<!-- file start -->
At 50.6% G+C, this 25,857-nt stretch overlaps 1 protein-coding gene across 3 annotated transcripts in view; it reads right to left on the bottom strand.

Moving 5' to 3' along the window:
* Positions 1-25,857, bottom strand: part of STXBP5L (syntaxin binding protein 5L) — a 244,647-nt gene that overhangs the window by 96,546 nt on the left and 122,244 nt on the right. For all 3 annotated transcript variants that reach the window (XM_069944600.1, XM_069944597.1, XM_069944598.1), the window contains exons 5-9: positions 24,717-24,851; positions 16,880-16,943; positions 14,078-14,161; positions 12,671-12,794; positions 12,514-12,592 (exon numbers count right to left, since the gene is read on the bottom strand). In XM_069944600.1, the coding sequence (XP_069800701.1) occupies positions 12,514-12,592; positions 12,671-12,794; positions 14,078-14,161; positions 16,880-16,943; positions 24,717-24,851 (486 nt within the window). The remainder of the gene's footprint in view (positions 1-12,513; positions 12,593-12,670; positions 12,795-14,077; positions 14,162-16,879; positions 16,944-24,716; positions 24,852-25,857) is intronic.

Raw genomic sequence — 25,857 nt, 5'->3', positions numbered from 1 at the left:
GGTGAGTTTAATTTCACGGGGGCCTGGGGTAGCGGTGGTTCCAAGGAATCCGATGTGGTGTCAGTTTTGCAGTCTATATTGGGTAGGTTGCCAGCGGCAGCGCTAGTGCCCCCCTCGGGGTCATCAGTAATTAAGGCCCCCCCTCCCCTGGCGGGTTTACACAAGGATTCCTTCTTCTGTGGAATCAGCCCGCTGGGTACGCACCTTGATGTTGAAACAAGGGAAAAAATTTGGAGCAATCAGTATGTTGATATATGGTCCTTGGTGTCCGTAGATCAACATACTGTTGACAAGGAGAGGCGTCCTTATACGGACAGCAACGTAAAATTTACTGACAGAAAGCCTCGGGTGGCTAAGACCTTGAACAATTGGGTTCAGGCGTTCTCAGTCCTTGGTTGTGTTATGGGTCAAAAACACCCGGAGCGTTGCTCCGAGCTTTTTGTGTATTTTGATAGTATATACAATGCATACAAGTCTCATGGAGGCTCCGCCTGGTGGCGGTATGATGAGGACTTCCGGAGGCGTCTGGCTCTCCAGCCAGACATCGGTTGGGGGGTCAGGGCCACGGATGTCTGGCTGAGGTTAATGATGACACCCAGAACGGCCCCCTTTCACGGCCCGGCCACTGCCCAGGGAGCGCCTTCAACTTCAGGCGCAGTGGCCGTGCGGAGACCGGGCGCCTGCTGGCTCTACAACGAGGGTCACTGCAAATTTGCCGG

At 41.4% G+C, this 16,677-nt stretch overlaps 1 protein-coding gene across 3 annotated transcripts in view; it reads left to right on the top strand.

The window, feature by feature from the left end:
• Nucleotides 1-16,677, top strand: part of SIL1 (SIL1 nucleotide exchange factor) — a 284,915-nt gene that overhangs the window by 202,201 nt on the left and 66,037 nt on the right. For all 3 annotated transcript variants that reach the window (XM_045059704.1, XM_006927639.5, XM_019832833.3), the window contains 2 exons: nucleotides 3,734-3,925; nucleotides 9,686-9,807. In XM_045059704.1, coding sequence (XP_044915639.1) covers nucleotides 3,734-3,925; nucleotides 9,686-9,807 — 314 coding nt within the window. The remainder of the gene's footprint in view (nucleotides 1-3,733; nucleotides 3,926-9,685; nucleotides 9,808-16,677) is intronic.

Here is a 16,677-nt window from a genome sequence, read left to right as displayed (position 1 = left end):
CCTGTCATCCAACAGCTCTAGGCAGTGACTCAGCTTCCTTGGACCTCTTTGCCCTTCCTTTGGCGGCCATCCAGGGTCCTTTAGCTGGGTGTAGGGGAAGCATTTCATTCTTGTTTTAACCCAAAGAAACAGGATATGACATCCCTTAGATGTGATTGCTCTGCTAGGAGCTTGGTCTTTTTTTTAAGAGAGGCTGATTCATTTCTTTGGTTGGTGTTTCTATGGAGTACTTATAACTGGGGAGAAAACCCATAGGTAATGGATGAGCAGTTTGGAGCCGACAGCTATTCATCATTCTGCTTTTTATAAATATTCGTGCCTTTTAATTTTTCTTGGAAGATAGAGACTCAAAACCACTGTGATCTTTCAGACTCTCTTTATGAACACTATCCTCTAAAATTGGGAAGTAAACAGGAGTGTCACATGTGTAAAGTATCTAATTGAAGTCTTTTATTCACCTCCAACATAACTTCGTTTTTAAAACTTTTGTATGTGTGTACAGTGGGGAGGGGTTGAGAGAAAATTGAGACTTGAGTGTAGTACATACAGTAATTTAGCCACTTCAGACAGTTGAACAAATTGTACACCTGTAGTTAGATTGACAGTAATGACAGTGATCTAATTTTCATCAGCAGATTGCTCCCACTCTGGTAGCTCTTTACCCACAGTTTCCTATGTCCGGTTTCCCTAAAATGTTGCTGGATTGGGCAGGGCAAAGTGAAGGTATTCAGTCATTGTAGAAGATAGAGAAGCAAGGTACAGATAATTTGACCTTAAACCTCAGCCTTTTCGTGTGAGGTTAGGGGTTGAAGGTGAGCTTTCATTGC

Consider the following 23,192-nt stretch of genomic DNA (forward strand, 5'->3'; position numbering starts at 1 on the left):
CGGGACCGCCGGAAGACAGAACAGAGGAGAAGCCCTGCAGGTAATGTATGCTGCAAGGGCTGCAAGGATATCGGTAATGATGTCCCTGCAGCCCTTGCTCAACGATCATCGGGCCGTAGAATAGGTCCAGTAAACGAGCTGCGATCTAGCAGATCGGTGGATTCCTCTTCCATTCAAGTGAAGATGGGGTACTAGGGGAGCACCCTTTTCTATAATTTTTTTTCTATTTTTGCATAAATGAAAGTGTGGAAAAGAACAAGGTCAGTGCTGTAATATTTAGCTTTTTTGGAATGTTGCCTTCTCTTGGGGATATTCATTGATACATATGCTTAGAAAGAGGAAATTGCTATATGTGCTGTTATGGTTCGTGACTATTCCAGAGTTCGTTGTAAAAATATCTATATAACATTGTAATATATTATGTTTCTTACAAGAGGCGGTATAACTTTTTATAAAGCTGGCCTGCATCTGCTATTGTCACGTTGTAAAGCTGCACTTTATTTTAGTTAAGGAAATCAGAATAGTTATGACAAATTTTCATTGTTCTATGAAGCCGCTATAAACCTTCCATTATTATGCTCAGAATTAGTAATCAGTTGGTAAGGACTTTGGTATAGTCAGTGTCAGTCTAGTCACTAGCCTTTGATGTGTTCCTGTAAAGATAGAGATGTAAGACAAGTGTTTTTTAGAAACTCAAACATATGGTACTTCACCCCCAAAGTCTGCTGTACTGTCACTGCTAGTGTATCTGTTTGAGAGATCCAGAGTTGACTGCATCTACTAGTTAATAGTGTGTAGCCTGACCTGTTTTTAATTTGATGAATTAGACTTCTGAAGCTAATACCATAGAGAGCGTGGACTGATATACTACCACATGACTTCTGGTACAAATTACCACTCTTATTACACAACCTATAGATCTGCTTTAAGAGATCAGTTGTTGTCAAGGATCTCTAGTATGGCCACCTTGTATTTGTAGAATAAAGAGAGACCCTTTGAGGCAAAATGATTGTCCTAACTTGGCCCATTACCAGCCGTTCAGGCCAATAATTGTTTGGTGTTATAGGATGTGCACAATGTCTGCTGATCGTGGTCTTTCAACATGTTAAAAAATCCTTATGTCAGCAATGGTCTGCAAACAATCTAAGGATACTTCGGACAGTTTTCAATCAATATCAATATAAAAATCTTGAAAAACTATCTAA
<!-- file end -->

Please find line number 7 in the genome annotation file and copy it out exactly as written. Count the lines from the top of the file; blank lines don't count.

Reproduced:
The window, feature by feature from the left end: